In England the other day a philosopher and a crystallographer held a debate. The question was whether a halt should be called on science. The discussion was academic, since there is no possibility of doing any such thing. Nevertheless, it was a nice debate. Professor Bernal, the crystallographer, argued that children should be allowed to play with dangerous toys in order that they may learn to use them properly. Joad, the philosopher, said no—science changes our environment faster than we have the ability to adjust ourselves to it.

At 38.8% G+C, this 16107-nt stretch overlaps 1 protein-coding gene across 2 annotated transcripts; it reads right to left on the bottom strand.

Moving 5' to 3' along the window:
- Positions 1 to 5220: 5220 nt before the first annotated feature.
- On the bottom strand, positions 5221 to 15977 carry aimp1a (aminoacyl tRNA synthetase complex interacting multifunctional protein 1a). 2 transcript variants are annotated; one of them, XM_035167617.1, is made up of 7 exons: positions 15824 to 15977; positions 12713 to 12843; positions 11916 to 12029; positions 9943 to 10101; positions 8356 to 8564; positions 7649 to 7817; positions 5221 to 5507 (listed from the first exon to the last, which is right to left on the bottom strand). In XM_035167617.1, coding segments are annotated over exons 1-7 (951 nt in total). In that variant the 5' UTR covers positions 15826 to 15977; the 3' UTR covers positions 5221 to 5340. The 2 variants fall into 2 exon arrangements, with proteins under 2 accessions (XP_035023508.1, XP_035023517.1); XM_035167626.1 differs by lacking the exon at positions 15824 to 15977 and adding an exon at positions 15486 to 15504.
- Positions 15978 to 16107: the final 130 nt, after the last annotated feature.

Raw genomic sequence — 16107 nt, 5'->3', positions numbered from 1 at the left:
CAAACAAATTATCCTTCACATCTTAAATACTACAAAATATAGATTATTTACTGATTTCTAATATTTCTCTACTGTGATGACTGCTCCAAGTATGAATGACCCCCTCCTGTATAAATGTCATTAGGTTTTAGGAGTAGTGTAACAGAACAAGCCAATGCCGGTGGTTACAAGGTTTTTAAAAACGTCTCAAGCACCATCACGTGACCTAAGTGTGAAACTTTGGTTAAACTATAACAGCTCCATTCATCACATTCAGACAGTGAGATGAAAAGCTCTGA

The words were hardly out of his mouth when a blind girl in Albuquerque, noticing a strange brightness in the room, looked up and said, “What was that?” A bomb had exploded a hundred and twenty miles away in the New Mexican desert. And people all over the world were soon to be adjusting themselves to their new environment. For the first time in our lives, we can feel the disturbing vibrations of complete human readjustment. Usually the vibrations are so faint as to go unnoticed. This time, they are so strong that even the ending of a war is overshadowed. Today it is not so much the fact of the end of a war which engages us. It is the limitless power of the victor. The quest for a substitute for God ended suddenly. The substitute turned up. And who do you suppose it was? It was man himself, stealing God’s stuff.